Kasparov Beats Greece, Anand Becomes Doctor, Kiwi Street Chess Returns

Kasparov Beats Greece, Anand Becomes Doctor, Kiwi Street Chess Returns

MikeKlein
FM MikeKlein
Jul 22, 2016, 8:43 AM |
20 | Chess Event Coverage

Back in his world-champion days, GM Garry Kasparov used to challenge himself by playing clock simuls against entire national teams. He beat Germany, he beat Israel, he beat the Czech Republic. Last month he was back, this time against a collection of Greek champions.

Also "In Other News" last month, GM Viswanathan Anand "graduated" college, while another school made chess a varsity sport. Chess is back in the South Island of New Zealand (the damaged Christchurch Cathedral is pictured above), while Tobago upended its long chess subservience to Trinidad.

Kasparov Versus The Ladies

Whereas in the past, Kasparov had played a country's top four boards, this simul was more exhibition than training for the retired Kasparov. Held at Thessaloniki City Hall, the same city in which he won double gold at the 1988 Olympiad, Kasparov's opponents were the best and brightest females in Greek chess.

They were: WGM Stavroula Tsolakidou, reigning Girls-Under-16 World Champion and Greek number one; WFM Anastasia Avramidou, several times European Youth Champion; and Ekaterini Pasoglou and Evagelia Mastrakouli, both city champions. All were born around 2000 and were only one year old when Kasparov played his last national team match (Czech Republic, 2001)!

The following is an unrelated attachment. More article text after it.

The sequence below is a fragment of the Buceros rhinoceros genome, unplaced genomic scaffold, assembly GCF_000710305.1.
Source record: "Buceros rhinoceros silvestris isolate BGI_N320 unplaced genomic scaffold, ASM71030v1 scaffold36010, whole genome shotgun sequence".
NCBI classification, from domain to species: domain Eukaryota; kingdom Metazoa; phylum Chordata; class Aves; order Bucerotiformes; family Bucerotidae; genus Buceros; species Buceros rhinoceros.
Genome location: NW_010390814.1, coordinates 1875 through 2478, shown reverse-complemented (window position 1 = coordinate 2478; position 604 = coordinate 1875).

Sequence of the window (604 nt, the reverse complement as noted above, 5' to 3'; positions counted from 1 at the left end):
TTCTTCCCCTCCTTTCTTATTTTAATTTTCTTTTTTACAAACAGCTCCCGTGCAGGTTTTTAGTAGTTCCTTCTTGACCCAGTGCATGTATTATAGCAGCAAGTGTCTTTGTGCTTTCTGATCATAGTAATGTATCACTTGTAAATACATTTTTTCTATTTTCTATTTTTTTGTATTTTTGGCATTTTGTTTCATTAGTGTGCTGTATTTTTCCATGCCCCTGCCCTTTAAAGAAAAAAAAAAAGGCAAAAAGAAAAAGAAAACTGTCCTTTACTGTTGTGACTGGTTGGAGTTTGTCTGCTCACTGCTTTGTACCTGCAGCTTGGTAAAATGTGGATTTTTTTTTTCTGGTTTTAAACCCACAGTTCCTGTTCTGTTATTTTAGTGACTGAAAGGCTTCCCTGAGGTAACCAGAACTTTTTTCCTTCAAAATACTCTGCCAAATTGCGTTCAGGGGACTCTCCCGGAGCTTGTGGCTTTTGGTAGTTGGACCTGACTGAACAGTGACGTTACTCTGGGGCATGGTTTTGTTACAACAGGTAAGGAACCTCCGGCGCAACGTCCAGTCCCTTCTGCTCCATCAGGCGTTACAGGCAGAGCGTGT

Here's the veteran back in action.

Don't Have A Cow, Korchnoi

We've chronicled more than one dozen chess movies in this column, but here's a new category: chess players in advertisements (well, OK, we have written about Justus Williams and Cadillac). This article compiles a trio of long-forgotten commercials.

Do you remember an irascible GM Viktor Korchnoi playing a cow? The branding for milk got it right — the late Korchnoi often didn't handle defeats with grace, and now we know bovine opponents were treated the same.

We also have Kasparov pitching for an early web browser. Meanwhile, Anand talks up a microprocessor company while going undetected by a man on the train.

There's at least one commercial that the above article omits: Kasparov vs the Pepsi machine. What other commercials with famous chess players did we forget?

Park Players Return After Earthquake

Just as New Orleanian master Jude Acers returned to the French Quarter after Hurricane Katrina, so too did one of New Zealand's famous chess faces. Five years after the earthquake that leveled the central business district of Christchurch, 83-year-old Ian Facer is back at the giant chess board.

He was knocked to the ground on that fateful day in 2011 when a 6.3 earthquake devastated the South Island's largest city. The proximity to the epicenter and the resulting liquefaction of the ground has made recovery slow, but the retired Facer finally returned to a place that he used to visit daily.